When I appeared in Angels In America over a decade ago (my debut in professional theater), the reviews about my performance weren't very encouraging, so much so that I cried, nearly bawling my eyes out. I only got one glowing review--from the Manila Chronicle--which likened my performance to William Holden on Sunset Boulevard.
While that piece of positive feedback did elevate my spirits, it wasn't enough to convince me that my performance was worth something in the entirety of Tony Kushner's opus. I only resolved to do my best in the remaining performances, and accept the truth that I was the "professional newbie" who didn't have years of hard theater acting experience compared to my fellow cast members. And there have been no regrets--1995 was still the best year of my life.
(The image below was lifted from The Bachelor Girl. That's me on the top left--yes, I had hair. Also in the picture (clockwise, from top left): Tami Monsod, Lorna Lopez, Ebong Joson, Monique Wilson, RS Francisco, Jamie Wilson, Lourdes Faberes, Michael Williams, Joshua Spafford)
Going back to critique. Whenever I would read a review of my work, I'd always feel anxious over what the reviewer has to say. There's a slight pinching in the chest because of the anticipation. On one end, I would hope that I get the marks. But, on the other end, I would also hope to see a different perspective dished out in a constructive way. It doesn't matter whether or not the reviewer was "qualified" to pass judgment. (This is not to say that I wouldn't get hurt--I do get hurt, but the appreciation is still there.)
Of course, there is the argument of the odd man out. A furor erupted some time ago over the credentials of one theater critic because of a scathing review he wrote in his blog. To many in the theater industry, this critic was out of line and didn't have the right to write reviews, moreso sit in the jury of an award-giving body. Battle lines were drawn, and acidic remarks have been flung.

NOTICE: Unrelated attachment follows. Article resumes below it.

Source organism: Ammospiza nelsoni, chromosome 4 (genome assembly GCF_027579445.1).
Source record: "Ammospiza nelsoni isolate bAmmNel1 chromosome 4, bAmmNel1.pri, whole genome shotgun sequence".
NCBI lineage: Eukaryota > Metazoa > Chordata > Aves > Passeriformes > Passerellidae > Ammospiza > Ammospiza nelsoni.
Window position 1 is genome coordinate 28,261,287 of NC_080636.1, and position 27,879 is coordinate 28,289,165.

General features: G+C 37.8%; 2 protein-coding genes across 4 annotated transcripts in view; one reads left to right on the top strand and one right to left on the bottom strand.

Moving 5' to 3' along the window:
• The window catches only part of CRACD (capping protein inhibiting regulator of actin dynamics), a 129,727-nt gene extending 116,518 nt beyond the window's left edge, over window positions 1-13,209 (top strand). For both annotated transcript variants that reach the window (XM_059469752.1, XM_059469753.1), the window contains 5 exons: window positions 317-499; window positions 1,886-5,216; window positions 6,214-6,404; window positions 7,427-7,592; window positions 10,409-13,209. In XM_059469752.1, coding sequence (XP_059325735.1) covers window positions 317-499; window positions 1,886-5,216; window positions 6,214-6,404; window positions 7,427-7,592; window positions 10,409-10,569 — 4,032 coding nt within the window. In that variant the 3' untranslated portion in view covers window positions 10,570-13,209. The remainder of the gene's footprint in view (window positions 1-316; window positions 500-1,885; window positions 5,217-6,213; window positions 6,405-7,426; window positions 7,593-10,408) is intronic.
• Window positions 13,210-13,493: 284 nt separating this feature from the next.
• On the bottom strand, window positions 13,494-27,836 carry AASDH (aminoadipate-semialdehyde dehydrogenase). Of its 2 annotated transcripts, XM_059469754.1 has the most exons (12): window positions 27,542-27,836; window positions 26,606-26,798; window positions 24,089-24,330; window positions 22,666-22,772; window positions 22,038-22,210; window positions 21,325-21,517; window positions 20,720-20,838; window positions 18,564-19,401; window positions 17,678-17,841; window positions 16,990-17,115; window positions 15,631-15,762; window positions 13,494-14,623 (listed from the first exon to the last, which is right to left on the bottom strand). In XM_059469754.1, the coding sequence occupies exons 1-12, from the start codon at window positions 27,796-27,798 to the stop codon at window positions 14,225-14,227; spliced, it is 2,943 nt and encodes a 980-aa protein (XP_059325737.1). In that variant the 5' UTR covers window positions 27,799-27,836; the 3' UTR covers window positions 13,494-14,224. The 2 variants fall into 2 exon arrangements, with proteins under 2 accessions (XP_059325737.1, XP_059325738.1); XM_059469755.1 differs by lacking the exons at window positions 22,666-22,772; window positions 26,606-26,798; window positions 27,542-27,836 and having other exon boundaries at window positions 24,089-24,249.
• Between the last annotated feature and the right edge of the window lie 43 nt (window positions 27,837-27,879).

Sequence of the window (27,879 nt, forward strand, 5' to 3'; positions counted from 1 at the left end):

But from an outsider, there lie the concerns: The theater critic was definitely qualified by virtue of education and experience, when compared to the other members of the award-giving body. The critic's only fault was his horrid deficiency in the English language. Otherwise, his credentials granted him a relatively more discerning perspective than his fellow jurors. These fellow jurors, some of whom are not practitioners in the industry, luckily did not suffer the wrath of the theater veterans.
Sometimes I'd wonder if the local comics industry was ready for solid critique. Yes, a thumbs-down can easily discourage, especially if one has toiled through sleepless nights, headaches and stiff wrists, plus the agony that comes with low sales. And negative criticism can just as easily steer aspirants from the arduous comics-making journey. But what is passion if not the conviction to press on despite the negative feedback? (I have a friend who's really talented in his chosen field, but after nearly two decades he hasn't had a big break. But he's still at it, bless him.)
If the local komiks awards were revived, would we be as unforgiving to jurors we've never heard of before? Would we lambast a comic book enthusiast for issuing negative criticism, especially if he sat in the komiks awards' panel? Would we push for veteran practitioners to judge? Would we allow the panel to be composed of members of the academe, particularly those who've never made a comic book in their life? Or do we wholeheartedly accept the idea that criticism can come from anyone who can make constructive judgments and offer rational perspectives?
But I guess I'm getting ahead of myself. There aren't a lot of local comics to critique. There ought to be a deluge.
(And, yes, I've started drawing pages again.)